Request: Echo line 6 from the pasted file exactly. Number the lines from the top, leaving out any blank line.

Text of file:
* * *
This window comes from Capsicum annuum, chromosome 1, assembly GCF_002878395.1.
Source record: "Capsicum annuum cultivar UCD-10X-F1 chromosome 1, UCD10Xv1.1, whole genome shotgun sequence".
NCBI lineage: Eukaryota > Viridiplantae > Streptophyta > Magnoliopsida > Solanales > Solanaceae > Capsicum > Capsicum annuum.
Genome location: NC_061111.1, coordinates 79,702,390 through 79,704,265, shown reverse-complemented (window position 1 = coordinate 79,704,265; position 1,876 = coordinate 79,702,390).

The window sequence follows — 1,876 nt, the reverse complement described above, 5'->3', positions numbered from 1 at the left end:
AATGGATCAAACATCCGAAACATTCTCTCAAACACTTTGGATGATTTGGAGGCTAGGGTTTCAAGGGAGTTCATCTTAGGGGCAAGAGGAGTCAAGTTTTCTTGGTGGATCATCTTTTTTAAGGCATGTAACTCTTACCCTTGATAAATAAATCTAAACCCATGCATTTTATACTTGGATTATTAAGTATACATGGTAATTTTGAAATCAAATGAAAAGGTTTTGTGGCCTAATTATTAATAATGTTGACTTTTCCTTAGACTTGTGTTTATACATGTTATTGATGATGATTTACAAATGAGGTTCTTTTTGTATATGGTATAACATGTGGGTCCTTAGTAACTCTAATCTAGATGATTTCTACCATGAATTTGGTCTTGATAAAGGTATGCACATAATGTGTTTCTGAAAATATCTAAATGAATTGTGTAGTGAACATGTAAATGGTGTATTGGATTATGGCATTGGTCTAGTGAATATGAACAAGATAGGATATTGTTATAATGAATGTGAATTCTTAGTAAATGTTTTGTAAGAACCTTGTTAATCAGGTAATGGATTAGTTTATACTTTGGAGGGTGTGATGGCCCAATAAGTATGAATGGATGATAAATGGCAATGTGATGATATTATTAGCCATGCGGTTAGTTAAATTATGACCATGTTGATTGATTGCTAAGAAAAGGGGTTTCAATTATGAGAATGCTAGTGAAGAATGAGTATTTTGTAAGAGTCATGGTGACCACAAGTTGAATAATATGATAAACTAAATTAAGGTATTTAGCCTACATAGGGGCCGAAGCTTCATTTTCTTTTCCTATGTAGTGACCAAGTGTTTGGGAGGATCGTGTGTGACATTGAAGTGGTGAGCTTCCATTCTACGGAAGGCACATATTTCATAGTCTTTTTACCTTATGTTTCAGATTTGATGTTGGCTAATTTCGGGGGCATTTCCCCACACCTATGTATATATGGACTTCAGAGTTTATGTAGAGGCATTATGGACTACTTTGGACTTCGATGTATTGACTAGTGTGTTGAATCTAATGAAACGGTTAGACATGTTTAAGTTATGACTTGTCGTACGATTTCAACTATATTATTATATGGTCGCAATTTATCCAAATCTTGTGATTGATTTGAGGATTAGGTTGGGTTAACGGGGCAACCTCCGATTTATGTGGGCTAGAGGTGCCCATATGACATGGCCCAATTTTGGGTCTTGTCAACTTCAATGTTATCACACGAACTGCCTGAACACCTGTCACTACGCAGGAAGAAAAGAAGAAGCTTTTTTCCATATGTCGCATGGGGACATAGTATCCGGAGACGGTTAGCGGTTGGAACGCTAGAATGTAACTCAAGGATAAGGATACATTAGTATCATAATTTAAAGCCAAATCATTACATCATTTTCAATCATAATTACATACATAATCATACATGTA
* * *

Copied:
AATGGATCAAACATCCGAAACATTCTCTCAAACACTTTGGATGATTTGGAGGCTAGGGTTTCAAGGGAGTTCATCTTAGGGGCAAGAGGAGTCAAGTTTTCTTGGTGGATCATCTTTTTTAAGGCATGTAACTCTTACCCTTGATAAATAAATCTAAACCCATGCATTTTATACTTGGATTATTAAGTATACATGGTAATTTTGAAATCAAATGAAAAGGTTTTGTGGCCTAATTATTAATAATGTTGACTTTTCCTTAGACTTGTGTTTATACATGTTATTGATGATGATTTACAAATGAGGTTCTTTTTGTATATGGTATAACATGTGGGTCCTTAGTAACTCTAATCTAGATGATTTCTACCATGAATTTGGTCTTGATAAAGGTATGCACATAATGTGTTTCTGAAAATATCTAAATGAATTGTGTAGTGAACATGTAAATGGTGTATTGGATTATGGCATTGGTCTAGTGAATATGAACAAGATAGGATATTGTTATAATGAATGTGAATTCTTAGTAAATGTTTTGTAAGAACCTTGTTAATCAGGTAATGGATTAGTTTATACTTTGGAGGGTGTGATGGCCCAATAAGTATGAATGGATGATAAATGGCAATGTGATGATATTATTAGCCATGCGGTTAGTTAAATTATGACCATGTTGATTGATTGCTAAGAAAAGGGGTTTCAATTATGAGAATGCTAGTGAAGAATGAGTATTTTGTAAGAGTCATGGTGACCACAAGTTGAATAATATGATAAACTAAATTAAGGTATTTAGCCTACATAGGGGCCGAAGCTTCATTTTCTTTTCCTATGTAGTGACCAAGTGTTTGGGAGGATCGTGTGTGACATTGAAGTGGTGAGCTTCCATTCTACGGAAGGCACATATTTCATAGTCTTTTTACCTTATGTTTCAGATTTGATGTTGGCTAATTTCGGGGGCATTTCCCCACACCTATGTATATATGGACTTCAGAGTTTATGTAGAGGCATTATGGACTACTTTGGACTTCGATGTATTGACTAGTGTGTTGAATCTAATGAAACGGTTAGACATGTTTAAGTTATGACTTGTCGTACGATTTCAACTATATTATTATATGGTCGCAATTTATCCAAATCTTGTGATTGATTTGAGGATTAGGTTGGGTTAACGGGGCAACCTCCGATTTATGTGGGCTAGAGGTGCCCATATGACATGGCCCAATTTTGGGTCTTGTCAACTTCAATGTTATCACACGAACTGCCTGAACACCTGTCACTACGCAGGAAGAAAAGAAGAAGCTTTTTTCCATATGTCGCATGGGGACATAGTATCCGGAGACGGTTAGCGGTTGGAACGCTAGAATGTAACTCAAGGATAAGGATACATTAGTATCATAATTTAAAGCCAAATCATTACATCATTTTCAATCATAATTACATACATAATCATACATGTA